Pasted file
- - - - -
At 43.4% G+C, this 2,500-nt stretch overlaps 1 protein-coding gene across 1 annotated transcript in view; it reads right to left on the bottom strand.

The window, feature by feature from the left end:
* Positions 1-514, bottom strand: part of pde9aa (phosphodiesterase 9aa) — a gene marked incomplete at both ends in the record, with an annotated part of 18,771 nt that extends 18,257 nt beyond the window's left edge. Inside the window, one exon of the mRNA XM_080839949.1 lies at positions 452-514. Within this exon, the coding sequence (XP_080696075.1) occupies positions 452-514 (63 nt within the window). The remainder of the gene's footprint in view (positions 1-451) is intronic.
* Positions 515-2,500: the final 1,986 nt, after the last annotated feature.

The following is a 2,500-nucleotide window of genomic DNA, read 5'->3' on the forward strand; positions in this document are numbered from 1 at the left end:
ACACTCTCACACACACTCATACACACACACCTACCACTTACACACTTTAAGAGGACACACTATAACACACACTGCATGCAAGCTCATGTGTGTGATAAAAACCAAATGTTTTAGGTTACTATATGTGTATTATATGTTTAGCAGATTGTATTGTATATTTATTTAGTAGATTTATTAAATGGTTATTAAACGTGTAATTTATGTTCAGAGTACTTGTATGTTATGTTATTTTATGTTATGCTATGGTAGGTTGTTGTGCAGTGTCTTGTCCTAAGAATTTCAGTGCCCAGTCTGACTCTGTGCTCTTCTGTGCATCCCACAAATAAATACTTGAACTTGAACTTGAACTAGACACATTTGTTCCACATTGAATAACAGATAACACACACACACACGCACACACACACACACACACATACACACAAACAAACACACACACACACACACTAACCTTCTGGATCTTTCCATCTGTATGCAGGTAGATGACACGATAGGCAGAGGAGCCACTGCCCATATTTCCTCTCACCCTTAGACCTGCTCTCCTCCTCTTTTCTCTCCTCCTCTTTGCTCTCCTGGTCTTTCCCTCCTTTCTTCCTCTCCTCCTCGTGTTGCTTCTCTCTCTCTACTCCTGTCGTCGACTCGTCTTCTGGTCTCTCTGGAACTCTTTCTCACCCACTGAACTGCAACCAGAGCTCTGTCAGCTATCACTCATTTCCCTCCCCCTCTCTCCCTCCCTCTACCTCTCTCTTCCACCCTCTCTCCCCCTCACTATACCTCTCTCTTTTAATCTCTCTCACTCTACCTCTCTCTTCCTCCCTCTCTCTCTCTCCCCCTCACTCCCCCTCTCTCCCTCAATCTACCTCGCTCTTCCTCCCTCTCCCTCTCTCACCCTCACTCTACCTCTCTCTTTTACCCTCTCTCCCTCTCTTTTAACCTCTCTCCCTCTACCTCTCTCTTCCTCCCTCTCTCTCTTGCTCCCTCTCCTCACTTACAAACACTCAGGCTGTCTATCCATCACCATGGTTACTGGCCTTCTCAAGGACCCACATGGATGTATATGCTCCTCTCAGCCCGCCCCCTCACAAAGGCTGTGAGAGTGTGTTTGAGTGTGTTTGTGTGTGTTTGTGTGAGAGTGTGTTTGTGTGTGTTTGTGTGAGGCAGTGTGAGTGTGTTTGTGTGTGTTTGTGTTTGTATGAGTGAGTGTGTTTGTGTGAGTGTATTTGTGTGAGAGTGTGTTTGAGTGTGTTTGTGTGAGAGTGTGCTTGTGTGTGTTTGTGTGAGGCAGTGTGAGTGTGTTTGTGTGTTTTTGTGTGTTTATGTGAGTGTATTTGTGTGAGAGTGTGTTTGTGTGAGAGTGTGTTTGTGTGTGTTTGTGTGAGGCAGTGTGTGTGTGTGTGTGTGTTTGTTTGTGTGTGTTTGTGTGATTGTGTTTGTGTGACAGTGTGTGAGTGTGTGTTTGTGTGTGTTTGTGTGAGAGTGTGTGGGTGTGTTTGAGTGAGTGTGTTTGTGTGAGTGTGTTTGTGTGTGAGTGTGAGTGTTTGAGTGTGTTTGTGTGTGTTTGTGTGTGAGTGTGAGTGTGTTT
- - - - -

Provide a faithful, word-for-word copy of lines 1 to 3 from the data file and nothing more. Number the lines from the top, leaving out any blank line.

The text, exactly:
At 43.4% G+C, this 2,500-nt stretch overlaps 1 protein-coding gene across 1 annotated transcript in view; it reads right to left on the bottom strand.

The window, feature by feature from the left end:
* Positions 1-514, bottom strand: part of pde9aa (phosphodiesterase 9aa) — a gene marked incomplete at both ends in the record, with an annotated part of 18,771 nt that extends 18,257 nt beyond the window's left edge. Inside the window, one exon of the mRNA XM_080839949.1 lies at positions 452-514. Within this exon, the coding sequence (XP_080696075.1) occupies positions 452-514 (63 nt within the window). The remainder of the gene's footprint in view (positions 1-451) is intronic.